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Tourism ad message is 'genuine'.

Despite the controversy, the Department of Tourism commercial featuring blind Japanese retiree Masaru Uchimura was based on a real person with a real life story, his wife said Saturday.

'The message the ad wants to convey is genuine,' said Uchimura's Filipino wife Kukai Nye, a native of Bacolod City.

Nye said she and her husband, whom she and their friends call 'Massy,' are sorry people feel the television commercial was a little too similar to a South African ad two years ago.

'[But] it's based on Massy's true story,' Nye told the Inquirer from New York in an online Facebook chat.

'He traveled to a lot of other places like New Zealand, Australia, Hong Kong, Macau, China, Vietnam and the United States,' she said.' He was also looking for a place to retire and he chose to stay in the Philippines.'

'He enjoys his experiences in the Philippines and he recommends our country to his friends,' said Nye, who shared several pictures of her husband.

Nye said her husband has not only gone to the Northern Luzon destinations shown in the commercial but also to many other places in the Visayas. She accompanies him on his trips.

She said Massy appreciates living in the tropics because 'there's no snow here. In fact, even Baguio is cold for him.'

The 37-year-old Nye, a caregiver, met Massy in 2005, when he was a 61-year-old retired civil servant who first visited the Philippines the year before.

'At first, he wanted a Chinese caregiver because he also speaks Chinese. But most of his Japanese friends recommended he get a Filipina because 'they are the best in the world and they take care of you like you're family,'' Nye said.

'He listened to his friends, who have traveled around the world like him and who told him there's something special about Filipinos [who] have a happy outlook in life,' she added.

After hiring Kukai, Massy brought her to Japan but they later returned to the Philippines and lived in Dumaguete City for one year and in Mactan, Cebu for seven years.

While in Mactan, Uchimura got a special resident retiree visa (SRRV) issued by the Philippine Retirement Authority and urged his foreigner friends to get their own SRRVs because of its benefits.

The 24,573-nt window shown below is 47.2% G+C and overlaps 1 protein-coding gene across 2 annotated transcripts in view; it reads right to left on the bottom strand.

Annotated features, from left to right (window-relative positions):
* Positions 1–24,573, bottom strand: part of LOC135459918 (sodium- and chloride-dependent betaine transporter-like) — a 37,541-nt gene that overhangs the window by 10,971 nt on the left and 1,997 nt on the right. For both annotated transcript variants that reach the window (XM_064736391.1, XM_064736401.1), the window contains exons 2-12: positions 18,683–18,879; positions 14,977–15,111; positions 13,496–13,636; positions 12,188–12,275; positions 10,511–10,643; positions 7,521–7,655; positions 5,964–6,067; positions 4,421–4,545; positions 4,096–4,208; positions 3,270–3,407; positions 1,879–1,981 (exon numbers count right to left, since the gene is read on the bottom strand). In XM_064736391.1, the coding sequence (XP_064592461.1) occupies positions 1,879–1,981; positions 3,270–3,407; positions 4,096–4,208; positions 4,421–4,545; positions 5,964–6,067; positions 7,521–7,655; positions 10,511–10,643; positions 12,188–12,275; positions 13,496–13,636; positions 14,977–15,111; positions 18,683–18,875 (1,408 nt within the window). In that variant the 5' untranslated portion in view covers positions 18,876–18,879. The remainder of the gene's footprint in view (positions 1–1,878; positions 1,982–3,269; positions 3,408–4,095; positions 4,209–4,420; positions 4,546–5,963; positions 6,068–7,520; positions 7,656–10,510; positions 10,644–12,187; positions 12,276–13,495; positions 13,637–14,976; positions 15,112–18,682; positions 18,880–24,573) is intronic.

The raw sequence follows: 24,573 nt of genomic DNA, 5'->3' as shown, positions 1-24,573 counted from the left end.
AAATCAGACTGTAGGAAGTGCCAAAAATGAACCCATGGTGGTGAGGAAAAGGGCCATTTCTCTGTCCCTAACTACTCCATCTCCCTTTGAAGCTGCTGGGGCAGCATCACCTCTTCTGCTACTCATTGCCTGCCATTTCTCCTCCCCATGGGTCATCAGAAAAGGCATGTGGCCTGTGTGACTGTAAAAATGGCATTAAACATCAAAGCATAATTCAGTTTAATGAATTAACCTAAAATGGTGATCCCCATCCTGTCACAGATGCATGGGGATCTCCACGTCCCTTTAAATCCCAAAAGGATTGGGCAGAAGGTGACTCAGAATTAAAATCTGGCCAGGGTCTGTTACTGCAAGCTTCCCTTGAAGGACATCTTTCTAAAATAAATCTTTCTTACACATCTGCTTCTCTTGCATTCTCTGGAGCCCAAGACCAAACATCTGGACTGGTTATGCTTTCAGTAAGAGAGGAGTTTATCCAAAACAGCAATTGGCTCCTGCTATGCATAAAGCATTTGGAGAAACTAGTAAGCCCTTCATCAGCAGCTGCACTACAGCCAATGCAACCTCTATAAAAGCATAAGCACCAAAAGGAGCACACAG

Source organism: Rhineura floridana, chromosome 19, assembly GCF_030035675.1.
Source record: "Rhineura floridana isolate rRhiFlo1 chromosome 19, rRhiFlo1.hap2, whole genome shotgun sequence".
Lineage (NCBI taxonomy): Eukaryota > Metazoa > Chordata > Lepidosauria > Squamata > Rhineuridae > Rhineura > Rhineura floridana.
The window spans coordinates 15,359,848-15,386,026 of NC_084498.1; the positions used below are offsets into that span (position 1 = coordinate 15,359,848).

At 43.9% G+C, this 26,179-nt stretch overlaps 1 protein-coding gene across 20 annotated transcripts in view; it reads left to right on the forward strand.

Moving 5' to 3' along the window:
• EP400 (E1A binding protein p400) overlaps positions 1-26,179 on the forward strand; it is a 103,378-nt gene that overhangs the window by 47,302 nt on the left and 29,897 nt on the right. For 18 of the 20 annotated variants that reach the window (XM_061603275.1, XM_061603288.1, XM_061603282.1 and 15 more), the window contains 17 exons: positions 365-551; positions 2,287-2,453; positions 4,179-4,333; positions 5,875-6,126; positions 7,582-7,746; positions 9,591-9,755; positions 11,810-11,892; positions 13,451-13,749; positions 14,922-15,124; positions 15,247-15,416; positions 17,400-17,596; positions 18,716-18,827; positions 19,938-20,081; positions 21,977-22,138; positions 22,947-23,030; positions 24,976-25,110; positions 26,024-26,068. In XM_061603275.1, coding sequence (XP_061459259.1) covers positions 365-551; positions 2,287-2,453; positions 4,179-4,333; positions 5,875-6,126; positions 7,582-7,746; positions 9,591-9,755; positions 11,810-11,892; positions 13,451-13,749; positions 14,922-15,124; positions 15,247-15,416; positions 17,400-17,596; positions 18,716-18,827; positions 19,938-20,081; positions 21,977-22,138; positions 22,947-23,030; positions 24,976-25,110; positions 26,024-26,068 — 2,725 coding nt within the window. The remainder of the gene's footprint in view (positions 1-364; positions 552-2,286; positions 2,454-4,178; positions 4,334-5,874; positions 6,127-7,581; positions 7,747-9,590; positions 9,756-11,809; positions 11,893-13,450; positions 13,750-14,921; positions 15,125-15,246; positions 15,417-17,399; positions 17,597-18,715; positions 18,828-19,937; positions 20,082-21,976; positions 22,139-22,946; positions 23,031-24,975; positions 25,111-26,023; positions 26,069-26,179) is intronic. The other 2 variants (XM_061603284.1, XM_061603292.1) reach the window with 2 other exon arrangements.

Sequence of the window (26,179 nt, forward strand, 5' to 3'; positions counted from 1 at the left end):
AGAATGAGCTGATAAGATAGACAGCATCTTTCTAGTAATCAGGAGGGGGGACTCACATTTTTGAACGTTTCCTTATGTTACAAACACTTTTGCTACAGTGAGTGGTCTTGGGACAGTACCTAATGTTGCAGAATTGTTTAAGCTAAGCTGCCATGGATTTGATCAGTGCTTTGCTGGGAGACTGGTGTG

Uchimura, Nye said, has since grown fond of Filipino food, favoring Bacolod inasal (barbecued chicken), lechon, dinuguan and balot.

As shown in the ad, he also favors San Miguel Beer and is a big fan of Bacoleno musician Jose Mari Chan.

Uchimura, who is fluent in English, is also very comfortable in the Philippines because people understand him.

'Nearly everybody can speak or understand English, so he has no problem interacting with people,' Nye said.

And although blind, Nye said Uchimura has said he can sense and hear the joy of the Filipinos around him.

'Despite his handicap, he loves traveling around the Philippines, meeting people. He's glad being given a chance to promote our country whose people he loves very much,' Nye said.

Nye said both she and husband thought the commercial was beautiful and regretted the DOT has decided to cancel its P650-million contract with its producer, McCann WorldGroup Philippines.

'He and I were very happy with the video. He's now suddenly famous. The ad is beautiful. It's a shame it had to be pulled out,' she said.

Uchimura, who is turning 73 on June 22, is currently in Tokyo for medical treatment but, Nye said, they hope to be together by October when they will stay for good in their new farm in Talisay, Negros Occidental, near Bacolod City.

'We are both eager to return home soon because we miss our dogs,' she said, looking forward to their 10th wedding anniversary on June 27.

'Massy is old but young at heart,' Nye said, adding he will surely continue to travel around the Philippines, enjoying his encounters with Filipinos and their culture.
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Publication:Philippines Daily Inquirer (Makati City, Philippines)
Geographic Code:9PHIL
Date:Jun 18, 2017
Words:771
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